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Mountain Lion by Andrew Denman <Back to Thumbnails "Cougar Descending a Staircase"
30 x 24"
Acrylic on Cradled Board, 2016
Mountain Lion
How to buy

“Cougar Descending a Staircase” began while I was teaching a workshop at the Arizona-Sonora Desert Museum. While observing their cougar late one afternoon, I was fascinated by its lithe and effortless movements as it circled its enclosure in anticipation of feeding time. I had been fortunate enough to see a mountain lion in the wild a couple of years earlier, but this opportunity allowed me to observe the illusive animal up close. Of the many hundreds of photographs that I took that day, only one shot came close to capturing the sinuous and deadly grace I wanted to portray in a painting. One paw was entirely blurred by movement, so I set about carefully reconstructing it from my other reference, showing my work to three different big cat experts for critique before I was satisfied that I had done it correctly. Both because I observed the animal in captivity and because I wanted the focus to be on the cat, not some elaborate background, I set about brainstorming how I could create a non-objective environment that would communicate the general sense of Arizona’s endless, warm rock faces without attempting to describe them. Though the background is rich in subtle organic texture, the “steps” down which the cat is descending became increasingly abstracted until I eventually settled on a sort of minimalist geometry.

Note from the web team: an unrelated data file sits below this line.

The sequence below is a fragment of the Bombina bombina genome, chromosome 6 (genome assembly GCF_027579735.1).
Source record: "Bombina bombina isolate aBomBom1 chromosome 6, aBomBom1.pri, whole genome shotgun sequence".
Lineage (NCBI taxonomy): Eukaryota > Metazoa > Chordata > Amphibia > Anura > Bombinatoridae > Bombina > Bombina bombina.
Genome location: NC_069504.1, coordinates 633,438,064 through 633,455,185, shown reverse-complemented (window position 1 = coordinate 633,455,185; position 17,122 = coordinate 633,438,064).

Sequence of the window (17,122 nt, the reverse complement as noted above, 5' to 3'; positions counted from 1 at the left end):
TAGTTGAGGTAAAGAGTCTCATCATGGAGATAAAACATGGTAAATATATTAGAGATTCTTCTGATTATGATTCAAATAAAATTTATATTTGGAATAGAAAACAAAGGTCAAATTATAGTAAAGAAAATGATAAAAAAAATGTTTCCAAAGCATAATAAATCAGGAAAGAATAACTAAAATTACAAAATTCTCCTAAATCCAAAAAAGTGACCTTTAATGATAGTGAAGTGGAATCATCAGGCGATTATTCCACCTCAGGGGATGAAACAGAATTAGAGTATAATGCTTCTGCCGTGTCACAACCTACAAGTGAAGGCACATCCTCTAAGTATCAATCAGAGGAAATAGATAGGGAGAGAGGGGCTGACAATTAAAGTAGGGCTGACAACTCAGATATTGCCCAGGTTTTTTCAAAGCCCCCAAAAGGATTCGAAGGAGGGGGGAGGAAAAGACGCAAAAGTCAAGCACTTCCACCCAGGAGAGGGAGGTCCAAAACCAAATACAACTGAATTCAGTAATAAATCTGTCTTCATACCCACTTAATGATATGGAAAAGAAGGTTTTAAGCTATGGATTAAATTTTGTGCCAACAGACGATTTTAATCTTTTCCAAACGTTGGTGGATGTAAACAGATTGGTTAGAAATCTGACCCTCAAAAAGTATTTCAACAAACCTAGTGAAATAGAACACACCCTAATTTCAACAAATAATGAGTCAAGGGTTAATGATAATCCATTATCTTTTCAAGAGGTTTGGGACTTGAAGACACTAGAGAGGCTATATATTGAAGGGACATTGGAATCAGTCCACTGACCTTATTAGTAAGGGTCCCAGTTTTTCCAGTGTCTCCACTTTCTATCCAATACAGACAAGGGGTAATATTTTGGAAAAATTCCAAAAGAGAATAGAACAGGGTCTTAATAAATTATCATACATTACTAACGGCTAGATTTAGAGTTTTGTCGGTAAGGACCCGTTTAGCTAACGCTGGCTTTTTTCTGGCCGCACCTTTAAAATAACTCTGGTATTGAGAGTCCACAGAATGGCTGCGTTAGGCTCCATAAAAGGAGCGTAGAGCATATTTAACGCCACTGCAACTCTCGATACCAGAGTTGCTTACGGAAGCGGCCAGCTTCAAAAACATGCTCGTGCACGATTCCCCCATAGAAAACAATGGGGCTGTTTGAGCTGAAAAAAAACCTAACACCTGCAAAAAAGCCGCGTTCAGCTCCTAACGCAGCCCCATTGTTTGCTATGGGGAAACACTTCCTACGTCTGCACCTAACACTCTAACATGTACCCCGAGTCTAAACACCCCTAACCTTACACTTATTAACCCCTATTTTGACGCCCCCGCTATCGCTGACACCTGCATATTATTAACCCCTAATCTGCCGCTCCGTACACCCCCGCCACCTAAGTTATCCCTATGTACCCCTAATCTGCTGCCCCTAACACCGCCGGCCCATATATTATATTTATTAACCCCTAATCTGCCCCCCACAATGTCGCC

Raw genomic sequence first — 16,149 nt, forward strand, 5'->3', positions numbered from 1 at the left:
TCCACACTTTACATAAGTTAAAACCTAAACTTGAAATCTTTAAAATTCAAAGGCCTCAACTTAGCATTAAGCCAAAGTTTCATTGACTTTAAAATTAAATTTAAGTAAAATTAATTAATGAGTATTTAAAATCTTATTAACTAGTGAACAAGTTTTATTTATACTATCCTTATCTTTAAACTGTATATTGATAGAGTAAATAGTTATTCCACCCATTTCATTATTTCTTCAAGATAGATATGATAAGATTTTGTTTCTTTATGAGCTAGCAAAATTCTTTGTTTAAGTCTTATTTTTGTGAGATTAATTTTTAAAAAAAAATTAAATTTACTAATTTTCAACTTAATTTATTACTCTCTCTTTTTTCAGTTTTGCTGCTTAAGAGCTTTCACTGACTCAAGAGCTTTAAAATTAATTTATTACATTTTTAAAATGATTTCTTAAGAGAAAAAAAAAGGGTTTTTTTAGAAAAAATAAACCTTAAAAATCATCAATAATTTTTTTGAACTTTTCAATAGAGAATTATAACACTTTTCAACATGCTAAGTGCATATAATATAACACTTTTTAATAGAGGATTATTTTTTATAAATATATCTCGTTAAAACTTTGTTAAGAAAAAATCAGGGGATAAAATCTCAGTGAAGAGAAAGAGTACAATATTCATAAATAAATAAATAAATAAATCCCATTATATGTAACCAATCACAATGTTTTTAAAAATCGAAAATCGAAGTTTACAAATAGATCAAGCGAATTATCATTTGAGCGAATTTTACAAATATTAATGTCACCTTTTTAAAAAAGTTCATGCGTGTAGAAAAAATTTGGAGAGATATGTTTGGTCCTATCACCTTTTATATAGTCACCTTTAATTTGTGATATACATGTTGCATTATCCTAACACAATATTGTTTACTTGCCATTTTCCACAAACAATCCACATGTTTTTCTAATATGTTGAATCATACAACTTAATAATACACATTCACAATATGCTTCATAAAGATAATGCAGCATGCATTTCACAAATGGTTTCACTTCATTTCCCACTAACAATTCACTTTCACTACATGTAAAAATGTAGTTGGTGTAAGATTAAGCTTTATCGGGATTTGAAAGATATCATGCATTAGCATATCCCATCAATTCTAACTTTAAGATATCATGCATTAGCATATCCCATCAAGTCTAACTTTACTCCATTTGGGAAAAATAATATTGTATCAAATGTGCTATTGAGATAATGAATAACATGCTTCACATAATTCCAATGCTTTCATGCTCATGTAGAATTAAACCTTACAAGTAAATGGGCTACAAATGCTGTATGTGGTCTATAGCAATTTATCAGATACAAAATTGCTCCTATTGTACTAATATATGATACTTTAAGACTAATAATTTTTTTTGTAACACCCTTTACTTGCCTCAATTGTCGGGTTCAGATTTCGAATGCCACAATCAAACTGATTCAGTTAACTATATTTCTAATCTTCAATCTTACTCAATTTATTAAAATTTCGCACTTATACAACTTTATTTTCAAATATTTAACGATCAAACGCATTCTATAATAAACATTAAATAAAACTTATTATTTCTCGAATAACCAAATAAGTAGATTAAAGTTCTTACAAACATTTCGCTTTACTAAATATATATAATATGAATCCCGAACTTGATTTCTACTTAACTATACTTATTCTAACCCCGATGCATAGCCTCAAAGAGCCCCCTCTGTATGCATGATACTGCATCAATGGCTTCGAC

This reductivism, coupled with the clockwise twisting of the cat and the warm, brown and taupe palette reminded me of Marcel Duchamp’s famous Nude Descending a Staircase. The shifting planes of my own very non-objective background reminded me of the words of one art critic who famously described Duchamp’s controversial painting as “an explosion in a shingle factory.” Whether or not one likes Duchamp’s work (and I personally don’t) one must appreciate his efforts to describe sequential movement in a single, static image. That was likewise my goal in “Cougar Descending a Staircase.” I have done sequential animal paintings inspired by the same animal and figurative locomotion photographs by Edward Muybridge that inspired Duchamp, and this title, cheeky though it may be, is meant to be an homage to all of those artists who have sought to communicate, through a moment frozen in time, a distillation of action so potent it suggests not only that frozen moment, but the seconds before, and the seconds after, and to evoke in the mind of the viewer a continuous narrative of the imagination.

Welcome to the online home for artwork by Andrew Denman, a California –based, internationally recognized, award-winning contemporary wildlife artist. Denman primarily paints wildlife and animal subjects in a unique, hallmark style combining hyper-realism with stylization and abstraction. His dynamic and original acrylic paintings can be found in museum collections on two continents and in numerous private collections in the USA and abroad. His clear voice, unique vision, and commitment to constant artistic experimentation have positioned him on the forefront of an artistic vanguard of the best contemporary wildlife and animal painters working today.
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